Butternut Squash Macaroni & Cheese

Publish date:
Social count:
Butternut Squash Macaroni and Cheese on Foodess.com

*There's still time to cast your vote for Foodess in Saveur's Best Food Blog Awards! Voting closes tonight (April 19th) at midnight.

**Also, if you haven't entered this contest yet, it's only open until Sunday (April 21st)! Snap a pic of whatever you're cooking this weekend and get your entry in!

I'm nesting. Not in the typical bootie-knitting, floor-scrubbing, nursery painting way - but in the food way.

Pretty much every time I cook, I make enough to feed 18 people, and squirrel meals away in the freezer for future Jenn to appreciate. There's enough gas potential in the amount of beans I've frozen in burrito-format to launch a spacecraft.

Everything else is fairly pasta-centric - lasagna, casseroles, and this macaroni and cheese.

Butternut Squash Macaroni and Cheese on Foodess.com

Everyone - mostly people I don't know - seems to think a baby bump is an invitation for one particular piece of unsolicited advice, which is, "Get lots of sleep now! 'Cause you won't get any for a long, long time!".

Why, every stranger in the coffee shop, do you feel the need to impart that useless piece of counsel on an achy, nauseous, hormonal pregnant chick?

You can't actually stock up on sleep. It's not very useful advice. There's a 92% chance I go totally bananas on the next person to tell me this.

I've resolved to only say warm, positive, encouraging things to moms-to-be. Join me?

Butternut Squash Macaroni and Cheese on Foodess.com

In any case, as nutritional insurance against this zombie state that has been predicted for my future by so many helpful strangers, I'm doing my best to load everything up with vegetables, in case I'm less inclined to toss a side salad when - *cue dramatic movie trailer voice - sleep comes to an end (dun dun dun).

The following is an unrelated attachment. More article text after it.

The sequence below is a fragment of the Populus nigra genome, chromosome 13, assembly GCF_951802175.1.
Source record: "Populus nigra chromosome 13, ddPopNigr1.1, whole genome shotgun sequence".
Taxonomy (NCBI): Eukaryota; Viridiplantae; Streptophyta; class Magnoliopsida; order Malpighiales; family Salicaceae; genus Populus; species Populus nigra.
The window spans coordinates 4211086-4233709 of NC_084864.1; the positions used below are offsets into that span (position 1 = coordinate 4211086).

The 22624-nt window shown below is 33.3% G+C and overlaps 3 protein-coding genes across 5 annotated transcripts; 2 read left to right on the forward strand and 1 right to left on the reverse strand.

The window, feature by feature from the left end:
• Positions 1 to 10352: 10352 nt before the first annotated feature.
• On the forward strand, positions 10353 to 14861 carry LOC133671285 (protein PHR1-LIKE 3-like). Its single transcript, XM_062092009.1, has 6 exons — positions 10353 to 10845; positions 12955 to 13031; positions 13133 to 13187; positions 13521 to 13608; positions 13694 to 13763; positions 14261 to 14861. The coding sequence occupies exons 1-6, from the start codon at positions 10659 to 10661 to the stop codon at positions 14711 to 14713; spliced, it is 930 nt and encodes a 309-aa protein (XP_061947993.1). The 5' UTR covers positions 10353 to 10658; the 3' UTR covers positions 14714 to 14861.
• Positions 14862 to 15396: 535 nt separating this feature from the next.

Butternut Squash Macaroni and Cheese on Foodess.com

Butternut squash totally disappears into creamy mac and cheese. I think I could have even doubled the amount I used. It adds a nice orange colour, too - nice, since homemade mac and cheese can often look a bit anemic.

I used strong aged cheddar, and it was delicious. I am sure gruyere mixed in there would be incredible.

I jazzed up the topping a bit with lemon zest and fresh parsley, and it really made the dish sing. This recipe can easily be doubled or tripled if you feel like filling your freezer!

  • Cook Time
  • Prep Time
  • 6Servings


  • 3/4 lb (340 g) penne or elbow macaroni
  • 4 tbsp butter
  • 1/2 medium onion, finely chopped
  • 1 clove garlic, minced
  • 4 tbsp flour
  • 2 1/2 cups milk
  • 10 ounces (2 1/2 cups) shredded cheddar cheese, or a combination of cheddar and gruyere
  • 1 cup cooked, pureed butternut squash (see cooking note above), from 1/2 medium squash
  • 1/8 tsp nutmeg
  • 1/8 tsp pepper
  • salt, to taste

For topping

  • 1 cup fresh breadcrumbs or panko
  • 2 tbsp minced fresh parsley (or 1 tsp dried)
  • 1 tsp lemon zest, optional
  • 2 tbsp melted butter
  • 1/2 cup (2 ounces) shredded cheddar cheese


  1. Preheat oven to 375 degrees.

  2. Cook pasta in a large pot of salted, boiling water until al dente (for elbow macaroni, that's about 7 minutes, for penne, more like 10). Drain and set aside.

  3. Meanwhile, melt butter in a large saucepan over medium heat. Add onion and cook until softened, about 3 minutes. Add garlic and cook 30 seconds. Add flour and cook, stirring constantly, 1 minute. Gradually whisk in milk, a bit at a time.

  4. Bring sauce to a boil over medium-high heat, then reduce to low and cook until thickened slightly, about 5 minutes.

  5. Add shredded cheese, whisking until smooth. Whisk in butternut squash puree, nutmeg, pepper, and salt to taste. Add pasta to the sauce and stir to evenly coat. Transfer pasta to a buttered 2 quart (2 litre) baking dish.

  6. In a medium bowl, combine all topping ingredients and sprinkle evenly over pasta. Transfer dish to oven and bake until topping is golden and sauce is bubbling at edges, about 20 minutes.